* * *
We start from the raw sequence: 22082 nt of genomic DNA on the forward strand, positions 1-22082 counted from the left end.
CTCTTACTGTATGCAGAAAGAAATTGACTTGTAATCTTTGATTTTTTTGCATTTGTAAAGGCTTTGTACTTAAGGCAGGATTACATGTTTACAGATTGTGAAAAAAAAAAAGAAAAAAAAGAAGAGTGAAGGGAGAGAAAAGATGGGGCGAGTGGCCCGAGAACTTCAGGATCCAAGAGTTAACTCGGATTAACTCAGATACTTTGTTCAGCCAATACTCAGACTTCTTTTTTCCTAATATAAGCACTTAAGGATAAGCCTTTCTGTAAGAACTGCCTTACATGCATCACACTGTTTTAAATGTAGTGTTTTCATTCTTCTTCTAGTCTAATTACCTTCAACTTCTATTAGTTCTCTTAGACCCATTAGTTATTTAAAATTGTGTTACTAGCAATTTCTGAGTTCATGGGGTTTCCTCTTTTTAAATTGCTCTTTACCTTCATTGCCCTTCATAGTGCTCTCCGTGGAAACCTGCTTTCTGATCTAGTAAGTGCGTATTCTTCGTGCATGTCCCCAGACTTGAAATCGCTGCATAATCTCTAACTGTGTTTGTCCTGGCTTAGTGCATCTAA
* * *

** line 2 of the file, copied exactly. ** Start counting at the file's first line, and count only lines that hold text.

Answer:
CTCTTACTGTATGCAGAAAGAAATTGACTTGTAATCTTTGATTTTTTTGCATTTGTAAAGGCTTTGTACTTAAGGCAGGATTACATGTTTACAGATTGTGAAAAAAAAAAAGAAAAAAAAGAAGAGTGAAGGGAGAGAAAAGATGGGGCGAGTGGCCCGAGAACTTCAGGATCCAAGAGTTAACTCGGATTAACTCAGATACTTTGTTCAGCCAATACTCAGACTTCTTTTTTCCTAATATAAGCACTTAAGGATAAGCCTTTCTGTAAGAACTGCCTTACATGCATCACACTGTTTTAAATGTAGTGTTTTCATTCTTCTTCTAGTCTAATTACCTTCAACTTCTATTAGTTCTCTTAGACCCATTAGTTATTTAAAATTGTGTTACTAGCAATTTCTGAGTTCATGGGGTTTCCTCTTTTTAAATTGCTCTTTACCTTCATTGCCCTTCATAGTGCTCTCCGTGGAAACCTGCTTTCTGATCTAGTAAGTGCGTATTCTTCGTGCATGTCCCCAGACTTGAAATCGCTGCATAATCTCTAACTGTGTTTGTCCTGGCTTAGTGCATCTAA